This makes OpenAI the latest tech company to invest in Japan since the country’s prime minister visited the US last week amid strengthening ties between the nations.

OpenAI has opened its first Asian office in Tokyo, Japan and release a new GPT-4 customer model optimised for the Japanese language.

In an announcement yesterday (14 April), the San Francisco AI start-up said that Tadao Nagasaki, former president of Amazon Web Services (AWS) Japan, will be the new president of OpenAI Japan and lead its commercial and market efforts in the country.

Nagasaki will be responsible for helping OpenAI build a local team in Japan that will advance global affairs, go-to-market, communications, operations and other activities.

“We’re excited to be in Japan which has a rich history of people and technology coming together to do more,” said CEO Sam Altman. “We believe AI will accelerate work by empowering people to be more creative and productive, while also delivering broad value to current and new industries that have yet to be imagined.”

OpenAI is the latest of a host of US tech companies to kindle and strengthen ties with Japan since the country’s prime minister was on a state visit to the US last week.

The start-up currently leading the global AI race said it will collaborate with the Japanese government, local businesses and research institutions to develop “safe AI tools” that serve Japan’s “unique needs and to unlock new opportunities”.

“We chose Tokyo as our first Asian office for its global leadership in technology, culture of service, and a community that embraces innovation,” OpenAI wrote.

Last week, Microsoft said it will pump nearly $2.9bn into Japan over the next two years to increase its AI and cloud infrastructure and invest in the digital skills of its population. Google also announced a $1bn investment in expanding digital connectivity between the US and Japan, which includes the creation of two new subsea cables.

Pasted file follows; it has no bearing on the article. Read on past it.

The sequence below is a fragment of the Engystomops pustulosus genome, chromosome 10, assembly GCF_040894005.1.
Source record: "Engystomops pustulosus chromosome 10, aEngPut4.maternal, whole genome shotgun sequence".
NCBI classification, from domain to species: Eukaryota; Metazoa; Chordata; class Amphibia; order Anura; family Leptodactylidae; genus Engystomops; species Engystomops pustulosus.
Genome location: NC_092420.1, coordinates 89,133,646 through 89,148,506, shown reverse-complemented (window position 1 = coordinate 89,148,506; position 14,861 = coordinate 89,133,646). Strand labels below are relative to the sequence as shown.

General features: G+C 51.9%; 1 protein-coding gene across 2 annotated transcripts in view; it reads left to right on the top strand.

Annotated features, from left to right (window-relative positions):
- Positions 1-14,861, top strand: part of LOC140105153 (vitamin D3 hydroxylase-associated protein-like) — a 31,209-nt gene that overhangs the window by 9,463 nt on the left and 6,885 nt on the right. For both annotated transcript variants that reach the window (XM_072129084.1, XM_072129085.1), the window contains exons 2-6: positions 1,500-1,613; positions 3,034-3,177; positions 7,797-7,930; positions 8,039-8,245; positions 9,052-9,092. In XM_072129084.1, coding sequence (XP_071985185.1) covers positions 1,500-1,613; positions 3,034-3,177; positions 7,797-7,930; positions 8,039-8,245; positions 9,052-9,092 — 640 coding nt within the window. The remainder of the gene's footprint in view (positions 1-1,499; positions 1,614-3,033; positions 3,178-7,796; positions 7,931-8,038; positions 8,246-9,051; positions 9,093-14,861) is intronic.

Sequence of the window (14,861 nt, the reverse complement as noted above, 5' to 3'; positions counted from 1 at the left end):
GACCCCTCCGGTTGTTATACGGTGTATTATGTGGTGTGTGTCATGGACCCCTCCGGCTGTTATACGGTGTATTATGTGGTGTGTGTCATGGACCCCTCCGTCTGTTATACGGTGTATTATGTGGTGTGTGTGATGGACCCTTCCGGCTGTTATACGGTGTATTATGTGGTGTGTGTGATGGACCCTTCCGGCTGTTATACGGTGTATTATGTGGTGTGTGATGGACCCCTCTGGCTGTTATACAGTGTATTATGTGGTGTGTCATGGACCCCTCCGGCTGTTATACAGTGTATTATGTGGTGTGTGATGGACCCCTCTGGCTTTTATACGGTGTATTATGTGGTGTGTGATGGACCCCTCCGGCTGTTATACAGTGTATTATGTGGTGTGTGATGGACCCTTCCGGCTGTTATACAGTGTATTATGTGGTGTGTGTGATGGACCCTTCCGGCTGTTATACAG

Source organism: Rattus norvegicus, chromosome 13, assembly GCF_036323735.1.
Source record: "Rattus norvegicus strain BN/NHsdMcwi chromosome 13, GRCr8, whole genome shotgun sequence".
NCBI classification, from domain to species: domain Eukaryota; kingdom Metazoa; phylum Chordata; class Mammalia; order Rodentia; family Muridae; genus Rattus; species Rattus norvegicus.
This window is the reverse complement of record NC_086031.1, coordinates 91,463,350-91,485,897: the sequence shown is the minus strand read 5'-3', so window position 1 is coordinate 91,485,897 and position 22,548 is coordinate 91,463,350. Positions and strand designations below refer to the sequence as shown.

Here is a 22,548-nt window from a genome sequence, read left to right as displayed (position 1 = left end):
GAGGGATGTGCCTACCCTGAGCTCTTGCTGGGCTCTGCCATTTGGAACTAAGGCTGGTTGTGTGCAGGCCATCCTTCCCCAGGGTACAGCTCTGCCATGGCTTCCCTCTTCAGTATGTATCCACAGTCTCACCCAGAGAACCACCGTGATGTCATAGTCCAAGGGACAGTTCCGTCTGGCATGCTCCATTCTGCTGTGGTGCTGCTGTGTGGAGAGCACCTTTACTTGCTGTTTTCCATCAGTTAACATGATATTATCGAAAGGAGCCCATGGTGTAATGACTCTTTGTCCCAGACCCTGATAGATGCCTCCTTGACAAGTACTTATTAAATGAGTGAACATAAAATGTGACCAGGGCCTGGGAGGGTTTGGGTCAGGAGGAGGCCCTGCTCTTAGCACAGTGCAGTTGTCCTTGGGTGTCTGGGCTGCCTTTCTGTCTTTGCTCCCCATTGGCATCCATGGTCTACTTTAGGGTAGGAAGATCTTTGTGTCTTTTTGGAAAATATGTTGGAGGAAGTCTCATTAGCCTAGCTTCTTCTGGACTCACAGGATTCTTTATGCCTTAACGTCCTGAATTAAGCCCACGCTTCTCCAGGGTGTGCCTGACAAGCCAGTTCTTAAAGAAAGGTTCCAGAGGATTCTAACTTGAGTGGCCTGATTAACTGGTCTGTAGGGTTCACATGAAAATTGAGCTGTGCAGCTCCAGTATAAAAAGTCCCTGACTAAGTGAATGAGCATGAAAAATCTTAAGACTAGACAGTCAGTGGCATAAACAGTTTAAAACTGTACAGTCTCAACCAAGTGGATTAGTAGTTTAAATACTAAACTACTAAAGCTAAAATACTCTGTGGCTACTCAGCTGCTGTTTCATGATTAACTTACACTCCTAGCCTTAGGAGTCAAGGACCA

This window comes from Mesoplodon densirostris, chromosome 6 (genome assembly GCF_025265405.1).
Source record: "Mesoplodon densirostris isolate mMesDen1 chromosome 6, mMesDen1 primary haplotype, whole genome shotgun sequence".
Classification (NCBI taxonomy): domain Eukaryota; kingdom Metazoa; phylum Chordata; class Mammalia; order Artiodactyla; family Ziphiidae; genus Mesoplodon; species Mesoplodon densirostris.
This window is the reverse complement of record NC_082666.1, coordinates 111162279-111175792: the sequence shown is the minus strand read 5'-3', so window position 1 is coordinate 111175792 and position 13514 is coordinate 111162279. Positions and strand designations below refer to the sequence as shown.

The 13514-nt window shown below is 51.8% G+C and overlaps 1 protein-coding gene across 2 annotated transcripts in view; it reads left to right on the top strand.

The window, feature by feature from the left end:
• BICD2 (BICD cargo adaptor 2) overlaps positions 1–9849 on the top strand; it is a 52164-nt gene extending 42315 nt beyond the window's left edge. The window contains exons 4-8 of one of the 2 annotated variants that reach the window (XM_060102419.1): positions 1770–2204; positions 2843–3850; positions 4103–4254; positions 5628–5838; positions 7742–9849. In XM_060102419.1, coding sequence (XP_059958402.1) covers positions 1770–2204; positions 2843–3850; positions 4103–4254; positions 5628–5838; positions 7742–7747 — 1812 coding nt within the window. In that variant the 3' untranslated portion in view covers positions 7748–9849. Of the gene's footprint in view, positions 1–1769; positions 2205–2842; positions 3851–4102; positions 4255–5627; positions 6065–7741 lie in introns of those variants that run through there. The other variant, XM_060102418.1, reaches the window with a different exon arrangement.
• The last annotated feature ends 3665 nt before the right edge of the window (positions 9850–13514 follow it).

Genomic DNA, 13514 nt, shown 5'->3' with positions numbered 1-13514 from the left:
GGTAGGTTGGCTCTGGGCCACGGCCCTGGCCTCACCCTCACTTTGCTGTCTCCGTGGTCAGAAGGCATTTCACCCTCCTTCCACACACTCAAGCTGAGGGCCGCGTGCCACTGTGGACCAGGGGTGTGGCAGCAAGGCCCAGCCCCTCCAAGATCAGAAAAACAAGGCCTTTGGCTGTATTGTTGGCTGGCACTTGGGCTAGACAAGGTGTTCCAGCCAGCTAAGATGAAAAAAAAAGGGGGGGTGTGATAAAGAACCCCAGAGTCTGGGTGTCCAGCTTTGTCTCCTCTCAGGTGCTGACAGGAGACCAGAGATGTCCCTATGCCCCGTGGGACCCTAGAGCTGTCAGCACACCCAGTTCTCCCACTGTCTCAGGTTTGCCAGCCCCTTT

With OpenAI’s latest investment into Japan, the company will provide local businesses with early access to a GPT-4 custom model specifically optimised for the Japanese language, which it claims offers improved performance in translating and summarising Japanese text.

OpenAI said the “cost-effective” model operates up to three times faster than its predecessor. It plans to release the custom model more broadly in the API (application programming interface) in the coming months.

“The Japanese government chaired the G7 Hiroshima AI Process and worked to implement AI policies that align with its goals for human dignity, diversity and inclusion, and sustainable societies, while helping Japan realise solutions to its rural depopulation and labour shortage,” OpenAI wrote. “We look forward to contributing to the local ecosystem, while exploring how AI can help with these societal challenges in the region.”

Last September, Dublin became the third city to have an OpenAI office after its headquarters in San Francisco and a London office announced in June – its first corporate office outside the US. The company is still hiring for roles based in the city.

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